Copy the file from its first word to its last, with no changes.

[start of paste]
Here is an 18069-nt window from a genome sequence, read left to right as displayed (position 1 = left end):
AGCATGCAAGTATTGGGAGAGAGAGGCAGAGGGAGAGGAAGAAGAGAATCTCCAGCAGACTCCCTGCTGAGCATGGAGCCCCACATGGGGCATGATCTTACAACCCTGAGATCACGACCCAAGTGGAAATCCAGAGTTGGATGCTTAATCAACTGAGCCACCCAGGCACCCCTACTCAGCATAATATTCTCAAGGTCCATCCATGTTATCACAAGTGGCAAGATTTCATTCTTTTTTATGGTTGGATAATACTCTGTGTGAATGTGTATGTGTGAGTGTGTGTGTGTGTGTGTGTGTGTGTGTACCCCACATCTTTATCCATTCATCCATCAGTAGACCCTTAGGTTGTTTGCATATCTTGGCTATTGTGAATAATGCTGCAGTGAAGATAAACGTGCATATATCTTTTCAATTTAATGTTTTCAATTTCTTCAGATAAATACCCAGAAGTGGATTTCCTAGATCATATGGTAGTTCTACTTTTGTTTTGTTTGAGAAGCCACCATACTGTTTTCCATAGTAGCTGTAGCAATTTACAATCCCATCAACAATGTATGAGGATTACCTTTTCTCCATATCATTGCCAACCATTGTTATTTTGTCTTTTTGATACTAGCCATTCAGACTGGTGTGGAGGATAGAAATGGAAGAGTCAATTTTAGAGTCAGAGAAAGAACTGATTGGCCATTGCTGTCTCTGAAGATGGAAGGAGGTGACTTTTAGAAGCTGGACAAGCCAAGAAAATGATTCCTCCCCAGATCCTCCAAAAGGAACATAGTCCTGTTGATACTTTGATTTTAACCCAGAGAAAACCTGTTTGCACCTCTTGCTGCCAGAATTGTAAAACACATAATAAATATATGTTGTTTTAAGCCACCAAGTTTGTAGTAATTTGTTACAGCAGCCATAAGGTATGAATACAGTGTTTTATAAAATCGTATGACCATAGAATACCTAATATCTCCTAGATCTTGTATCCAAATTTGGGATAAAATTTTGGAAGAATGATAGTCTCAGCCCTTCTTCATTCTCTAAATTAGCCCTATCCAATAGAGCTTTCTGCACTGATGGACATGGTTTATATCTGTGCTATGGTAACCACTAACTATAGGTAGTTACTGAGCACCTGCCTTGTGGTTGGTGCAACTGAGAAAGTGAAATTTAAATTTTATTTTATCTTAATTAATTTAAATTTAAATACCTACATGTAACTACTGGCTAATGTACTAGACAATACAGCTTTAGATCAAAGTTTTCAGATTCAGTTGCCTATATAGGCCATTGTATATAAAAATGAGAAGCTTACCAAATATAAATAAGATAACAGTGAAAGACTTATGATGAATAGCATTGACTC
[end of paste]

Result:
Here is an 18069-nt window from a genome sequence, read left to right as displayed (position 1 = left end):
AGCATGCAAGTATTGGGAGAGAGAGGCAGAGGGAGAGGAAGAAGAGAATCTCCAGCAGACTCCCTGCTGAGCATGGAGCCCCACATGGGGCATGATCTTACAACCCTGAGATCACGACCCAAGTGGAAATCCAGAGTTGGATGCTTAATCAACTGAGCCACCCAGGCACCCCTACTCAGCATAATATTCTCAAGGTCCATCCATGTTATCACAAGTGGCAAGATTTCATTCTTTTTTATGGTTGGATAATACTCTGTGTGAATGTGTATGTGTGAGTGTGTGTGTGTGTGTGTGTGTGTGTGTACCCCACATCTTTATCCATTCATCCATCAGTAGACCCTTAGGTTGTTTGCATATCTTGGCTATTGTGAATAATGCTGCAGTGAAGATAAACGTGCATATATCTTTTCAATTTAATGTTTTCAATTTCTTCAGATAAATACCCAGAAGTGGATTTCCTAGATCATATGGTAGTTCTACTTTTGTTTTGTTTGAGAAGCCACCATACTGTTTTCCATAGTAGCTGTAGCAATTTACAATCCCATCAACAATGTATGAGGATTACCTTTTCTCCATATCATTGCCAACCATTGTTATTTTGTCTTTTTGATACTAGCCATTCAGACTGGTGTGGAGGATAGAAATGGAAGAGTCAATTTTAGAGTCAGAGAAAGAACTGATTGGCCATTGCTGTCTCTGAAGATGGAAGGAGGTGACTTTTAGAAGCTGGACAAGCCAAGAAAATGATTCCTCCCCAGATCCTCCAAAAGGAACATAGTCCTGTTGATACTTTGATTTTAACCCAGAGAAAACCTGTTTGCACCTCTTGCTGCCAGAATTGTAAAACACATAATAAATATATGTTGTTTTAAGCCACCAAGTTTGTAGTAATTTGTTACAGCAGCCATAAGGTATGAATACAGTGTTTTATAAAATCGTATGACCATAGAATACCTAATATCTCCTAGATCTTGTATCCAAATTTGGGATAAAATTTTGGAAGAATGATAGTCTCAGCCCTTCTTCATTCTCTAAATTAGCCCTATCCAATAGAGCTTTCTGCACTGATGGACATGGTTTATATCTGTGCTATGGTAACCACTAACTATAGGTAGTTACTGAGCACCTGCCTTGTGGTTGGTGCAACTGAGAAAGTGAAATTTAAATTTTATTTTATCTTAATTAATTTAAATTTAAATACCTACATGTAACTACTGGCTAATGTACTAGACAATACAGCTTTAGATCAAAGTTTTCAGATTCAGTTGCCTATATAGGCCATTGTATATAAAAATGAGAAGCTTACCAAATATAAATAAGATAACAGTGAAAGACTTATGATGAATAGCATTGACTC